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spinnaker

[spin-uh-ker]
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noun Nautical.
  1. a large, usually triangular sail carried by a yacht as a headsail when running before the wind or when the wind is abaft the beam.
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Origin of spinnaker

First recorded in 1865–70; said to be alteration of Sphinx, name of the first yacht making regular use of this sail
Dictionary.com Unabridged Based on the Random House Unabridged Dictionary, © Random House, Inc. 2018

Examples from the Web for spinnaker

Historical Examples

  • "There's plenty of room on Spinnaker for both of us, I think," Parker replied, quietly.

    The Rainy Day Railroad War

    Holman Day

  • His material must be conveyed across Spinnaker Lake in some other way.

  • I understand it all right, but when it comes to doing it, it comes out just like that spinnaker.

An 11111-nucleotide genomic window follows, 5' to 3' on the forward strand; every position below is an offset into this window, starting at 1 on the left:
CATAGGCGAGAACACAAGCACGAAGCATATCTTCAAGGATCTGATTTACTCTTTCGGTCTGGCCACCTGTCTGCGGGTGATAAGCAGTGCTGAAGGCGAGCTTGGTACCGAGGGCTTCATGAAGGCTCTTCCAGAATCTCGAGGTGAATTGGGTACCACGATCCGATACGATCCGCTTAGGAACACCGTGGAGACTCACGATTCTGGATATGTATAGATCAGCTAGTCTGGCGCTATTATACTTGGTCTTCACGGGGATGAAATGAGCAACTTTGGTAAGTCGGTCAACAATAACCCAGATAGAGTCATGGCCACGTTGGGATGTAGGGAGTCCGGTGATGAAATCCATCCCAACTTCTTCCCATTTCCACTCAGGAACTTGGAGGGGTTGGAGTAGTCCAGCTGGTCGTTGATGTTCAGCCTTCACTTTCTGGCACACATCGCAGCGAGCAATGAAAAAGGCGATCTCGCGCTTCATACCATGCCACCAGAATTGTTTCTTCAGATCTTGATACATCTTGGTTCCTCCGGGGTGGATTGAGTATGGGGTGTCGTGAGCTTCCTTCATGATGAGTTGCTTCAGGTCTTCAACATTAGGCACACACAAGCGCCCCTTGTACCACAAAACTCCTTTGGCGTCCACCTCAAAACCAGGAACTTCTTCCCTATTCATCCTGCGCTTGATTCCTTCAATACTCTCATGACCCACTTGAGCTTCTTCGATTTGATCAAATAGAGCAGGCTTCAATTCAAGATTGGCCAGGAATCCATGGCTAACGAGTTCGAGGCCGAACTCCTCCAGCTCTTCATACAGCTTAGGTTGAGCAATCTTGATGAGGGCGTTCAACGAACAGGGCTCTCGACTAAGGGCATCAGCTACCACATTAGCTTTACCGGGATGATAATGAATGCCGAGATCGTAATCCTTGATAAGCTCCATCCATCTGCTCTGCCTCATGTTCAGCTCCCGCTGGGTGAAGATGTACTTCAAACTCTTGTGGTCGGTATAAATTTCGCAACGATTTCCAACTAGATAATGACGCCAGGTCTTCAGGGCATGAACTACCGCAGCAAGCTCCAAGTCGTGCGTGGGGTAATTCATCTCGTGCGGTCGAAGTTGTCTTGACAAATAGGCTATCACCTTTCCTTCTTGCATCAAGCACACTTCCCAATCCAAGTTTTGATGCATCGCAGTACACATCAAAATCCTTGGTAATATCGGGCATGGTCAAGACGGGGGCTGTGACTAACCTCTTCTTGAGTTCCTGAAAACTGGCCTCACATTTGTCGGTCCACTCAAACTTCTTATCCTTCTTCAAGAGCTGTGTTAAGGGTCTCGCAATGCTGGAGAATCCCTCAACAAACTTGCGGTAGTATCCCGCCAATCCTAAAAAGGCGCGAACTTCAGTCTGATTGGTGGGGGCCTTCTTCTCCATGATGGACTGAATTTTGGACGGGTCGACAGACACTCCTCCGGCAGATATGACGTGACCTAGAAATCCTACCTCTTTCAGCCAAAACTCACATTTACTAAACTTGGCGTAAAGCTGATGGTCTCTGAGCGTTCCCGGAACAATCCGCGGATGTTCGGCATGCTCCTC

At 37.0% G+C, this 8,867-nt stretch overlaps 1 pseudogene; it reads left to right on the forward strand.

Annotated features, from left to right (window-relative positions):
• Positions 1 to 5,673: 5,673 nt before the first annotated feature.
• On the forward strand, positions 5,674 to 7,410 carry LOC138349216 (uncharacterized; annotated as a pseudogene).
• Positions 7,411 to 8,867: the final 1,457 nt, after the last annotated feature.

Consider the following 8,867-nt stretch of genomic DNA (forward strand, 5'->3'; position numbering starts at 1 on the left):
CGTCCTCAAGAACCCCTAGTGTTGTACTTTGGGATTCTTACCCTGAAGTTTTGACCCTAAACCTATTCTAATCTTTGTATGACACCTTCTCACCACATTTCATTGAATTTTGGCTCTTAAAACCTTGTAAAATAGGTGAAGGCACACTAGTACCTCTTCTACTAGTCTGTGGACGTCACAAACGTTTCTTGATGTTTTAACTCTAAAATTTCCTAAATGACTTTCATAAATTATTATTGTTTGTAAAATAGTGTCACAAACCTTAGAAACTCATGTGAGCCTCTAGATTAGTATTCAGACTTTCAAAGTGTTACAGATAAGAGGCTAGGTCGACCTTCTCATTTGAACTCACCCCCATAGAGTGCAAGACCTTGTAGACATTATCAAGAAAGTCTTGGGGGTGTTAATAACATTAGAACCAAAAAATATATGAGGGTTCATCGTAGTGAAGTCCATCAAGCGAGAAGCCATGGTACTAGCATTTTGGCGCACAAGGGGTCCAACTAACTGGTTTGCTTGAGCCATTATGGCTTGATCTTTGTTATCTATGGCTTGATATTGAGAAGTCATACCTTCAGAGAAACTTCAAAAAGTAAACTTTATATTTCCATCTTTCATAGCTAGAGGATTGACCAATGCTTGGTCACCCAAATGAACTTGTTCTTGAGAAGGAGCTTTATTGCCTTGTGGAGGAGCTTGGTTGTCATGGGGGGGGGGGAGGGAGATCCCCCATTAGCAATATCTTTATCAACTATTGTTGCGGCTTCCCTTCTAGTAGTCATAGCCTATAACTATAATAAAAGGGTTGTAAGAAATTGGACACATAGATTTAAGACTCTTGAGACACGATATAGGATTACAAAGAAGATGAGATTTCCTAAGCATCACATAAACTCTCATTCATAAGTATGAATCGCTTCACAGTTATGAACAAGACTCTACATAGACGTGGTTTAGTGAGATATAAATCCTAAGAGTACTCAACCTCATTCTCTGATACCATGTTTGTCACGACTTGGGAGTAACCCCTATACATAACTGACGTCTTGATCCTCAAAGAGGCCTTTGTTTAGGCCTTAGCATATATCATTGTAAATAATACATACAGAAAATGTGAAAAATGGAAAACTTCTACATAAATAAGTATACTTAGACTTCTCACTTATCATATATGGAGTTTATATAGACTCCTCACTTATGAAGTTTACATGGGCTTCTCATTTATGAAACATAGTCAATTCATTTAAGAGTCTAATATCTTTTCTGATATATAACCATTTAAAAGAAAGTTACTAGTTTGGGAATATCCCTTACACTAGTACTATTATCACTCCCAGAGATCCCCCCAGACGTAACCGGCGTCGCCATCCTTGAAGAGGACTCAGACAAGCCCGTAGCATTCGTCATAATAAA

Priscilla's Spies

    George A. Birmingham

  • The spinnaker must be the same size as the jibs in these races.

  • Such a spinnaker will be more effective than a big (p. 301) one on an ocean cruise.


British Dictionary definitions for spinnaker

spinnaker

noun
  1. a large light triangular racing sail set from the foremast of a yacht when running or on a broad reach
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Word Origin

C19: probably from spin + (mo) niker, but traditionally derived from Sphinx, the yacht that first adopted this type of sail
Collins English Dictionary - Complete & Unabridged 2012 Digital Edition © William Collins Sons & Co. Ltd. 1979, 1986 © HarperCollins Publishers 1998, 2000, 2003, 2005, 2006, 2007, 2009, 2012

Word Origin and History for spinnaker

n.

"large triangular sail," 1866, either a derivative of spin in the sense of "go rapidly" or a corrupt pronunciation of Sphinx, which was the name of the first yacht known to carry this type of sail.

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Online Etymology Dictionary, © 2010 Douglas Harper